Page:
Total Minutes in back pressure mode.

 

 

6.17

 

 

0.00

 

 

% of Time in back pressure

 

 

31%

 

 

0%

 

 

Max back pressure Windows (sec)

 

 

65

 

 

0

 

 

Average Throughput (msg/sec)

 

 

0.40

 

 

2.03

 

 

Throughput for the non back pressure intervals

 

 

0.57

 

 

2.03

 

 

Bill Thompson, from the Exchange Center of Excellence, on his New maximum database cache size guidance for Exchange 2007 Hub Transport Server role blog post has the official guidance on the DatabaseMaxCacheSize settings to use.

A disclaimer: storage is key for transport performance, all the above data only applies to a Hub server with at least an "entry level" SCSI controller with 128 MB of BBWC (battery backed write-back cache) that optimizes the IO pattern transport performs on steady state flow: continuous writes with very few or no reads.

Performance Counters

Some useful counters when doing E2K7 transport benchmarking:

1. Throughput counters

MSExchangeTransport SmtpReceive(_total)\Average bytes/message
MSExchangeTransport SmtpReceive(_total)\Messages Received/sec
MSExchangeTransport SmtpSend(_total)\Messages Sent/sec
MSExchange Store Driver(_total)\Inbound: MessageDeliveryAttemptsPerSecond
MSExchange Store Driver(_total)\Inbound: Recipients Delivered Per Second
MSExchangeTransport Queues(_total)\Messages Queued for Delivery Per Second
MSExchangeTransport Queues(_total)\Messages Completed Delivery Per Second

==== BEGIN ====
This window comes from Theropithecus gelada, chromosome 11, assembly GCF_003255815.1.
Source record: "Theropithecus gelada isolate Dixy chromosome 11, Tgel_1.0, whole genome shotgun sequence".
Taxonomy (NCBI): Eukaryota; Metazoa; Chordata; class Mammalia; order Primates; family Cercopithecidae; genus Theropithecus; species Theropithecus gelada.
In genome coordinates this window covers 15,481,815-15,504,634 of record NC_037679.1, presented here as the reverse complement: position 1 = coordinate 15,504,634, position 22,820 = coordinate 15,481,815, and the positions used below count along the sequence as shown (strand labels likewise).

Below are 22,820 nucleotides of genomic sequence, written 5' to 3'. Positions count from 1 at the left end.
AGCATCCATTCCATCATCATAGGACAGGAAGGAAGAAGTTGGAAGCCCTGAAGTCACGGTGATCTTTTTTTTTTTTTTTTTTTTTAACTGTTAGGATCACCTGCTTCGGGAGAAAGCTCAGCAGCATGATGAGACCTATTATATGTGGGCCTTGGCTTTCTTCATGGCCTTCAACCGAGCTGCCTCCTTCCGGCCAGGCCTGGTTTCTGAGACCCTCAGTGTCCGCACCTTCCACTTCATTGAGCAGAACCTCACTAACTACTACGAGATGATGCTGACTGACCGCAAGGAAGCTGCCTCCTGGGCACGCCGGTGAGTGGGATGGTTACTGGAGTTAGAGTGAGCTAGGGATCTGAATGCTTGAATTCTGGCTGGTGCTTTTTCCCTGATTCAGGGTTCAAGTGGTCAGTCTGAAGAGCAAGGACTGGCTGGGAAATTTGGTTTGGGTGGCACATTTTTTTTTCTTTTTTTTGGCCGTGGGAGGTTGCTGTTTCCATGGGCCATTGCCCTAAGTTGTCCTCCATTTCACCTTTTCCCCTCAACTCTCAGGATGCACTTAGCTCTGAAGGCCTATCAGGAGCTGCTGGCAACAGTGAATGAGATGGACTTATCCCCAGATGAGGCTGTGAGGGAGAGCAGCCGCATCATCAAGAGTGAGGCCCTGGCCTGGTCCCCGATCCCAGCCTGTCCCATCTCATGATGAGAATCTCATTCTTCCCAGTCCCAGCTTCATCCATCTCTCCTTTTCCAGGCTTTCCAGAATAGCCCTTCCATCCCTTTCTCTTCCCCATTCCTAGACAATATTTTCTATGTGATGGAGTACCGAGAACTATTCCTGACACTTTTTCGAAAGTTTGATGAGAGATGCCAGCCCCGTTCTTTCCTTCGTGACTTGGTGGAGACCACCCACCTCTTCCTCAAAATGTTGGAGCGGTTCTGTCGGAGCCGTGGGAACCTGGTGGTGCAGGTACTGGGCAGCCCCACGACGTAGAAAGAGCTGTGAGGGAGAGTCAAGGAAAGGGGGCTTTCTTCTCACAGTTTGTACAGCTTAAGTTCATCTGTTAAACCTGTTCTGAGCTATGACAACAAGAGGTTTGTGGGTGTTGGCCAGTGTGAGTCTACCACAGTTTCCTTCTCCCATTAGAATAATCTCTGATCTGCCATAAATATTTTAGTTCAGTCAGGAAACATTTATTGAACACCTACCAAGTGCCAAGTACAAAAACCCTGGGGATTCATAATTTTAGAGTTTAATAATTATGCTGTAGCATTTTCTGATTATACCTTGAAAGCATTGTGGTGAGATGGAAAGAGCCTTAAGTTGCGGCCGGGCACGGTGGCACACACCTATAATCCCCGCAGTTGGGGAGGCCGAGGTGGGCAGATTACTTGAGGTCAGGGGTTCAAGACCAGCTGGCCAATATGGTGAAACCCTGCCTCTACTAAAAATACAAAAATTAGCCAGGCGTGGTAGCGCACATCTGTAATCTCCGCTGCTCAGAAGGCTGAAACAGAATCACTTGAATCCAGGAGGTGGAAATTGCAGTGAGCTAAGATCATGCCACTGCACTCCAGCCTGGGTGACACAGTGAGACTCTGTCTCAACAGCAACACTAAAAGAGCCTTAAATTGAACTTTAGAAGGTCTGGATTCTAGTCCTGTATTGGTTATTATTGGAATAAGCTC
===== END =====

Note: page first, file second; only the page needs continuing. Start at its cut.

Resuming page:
2. Queue counters, others

MSExchangeTransport Queues(_total)\Aggregate Delivery Queue Length (All Queues)
MSExchangeTransport Queues(_total)\Active Remote Delivery Queue Length
MSExchangeTransport Queues(_total)\Active Mailbox Delivery Queue Length
MSExchangeTransport Queues(_total)\Submission Queue Length
MSExchangeTransport DSN(_total)\Failure DSNs Total
MSExchangeTransport Dumpster\Dumpster Size
MSExchange Database(edgetransport)\Database Cache Size (MB)
MSExchange Database(edgetransport)\Version buckets allocated

3. Accessory counters to diagnose if CPU, Disk bound, Network, see Bottleneck-Detection Counters

PhysicalDisk(_Total)\Current Disk Queue Length
PhysicalDisk(_Total)\Disk Writes/sec
PhysicalDisk(_Total)\Disk Reads/sec
PhysicalDisk(_Total)\Avg. Disk sec/Write
PhysicalDisk(_Total)\Avg. Disk sec/Read
Processor(_Total)\% Processor Time
Process(Edgetransport)\% Processor Time
Process(Edgetransport)\Private Bytes
Memory\Available MBytes
Network Interface\ Bytes Total/sec
.....

Future Testing

If you're wondering how the results differ for other average sizes, we'll be posting more data on some other sizes (40KB, 70KB) later, so stay tuned.

We are currently testing servers with different storage: SATA disk, 7200 RPM, without the advantage of BBWC. More data on this scenario will be coming in a future blog post.

Eli­as Kaplan

Comments (5)
  1. Dustin Lema says:

    Teriffic post!  Perhaps you can benchmark with SAS and U320 controllers as well?

  2. Elias says:

    Thanks Dustin for the comment.

    The next post I’m working on is for lower end storage, SATA disk, helping to drive a lower TCO on data center deployment.

    For higher end storage data you may ping Bill Thomson from the ECOE team, see linked post.

  3. BK says:

    Good information as we’re moving to E2K7 environments.  Appreciate it.

  4. elias:

    where’s the link of Bill Thomson ?

  5. Elias says:

    Hi Derek

    It’s linked in the doc, New maximum database cache size guidance for Exchange 2007 Hub Transport Server role : http://msexchangeteam.com/archive/2008/05/14/448890.aspx

    Elias

Comments are closed.

Skip to main content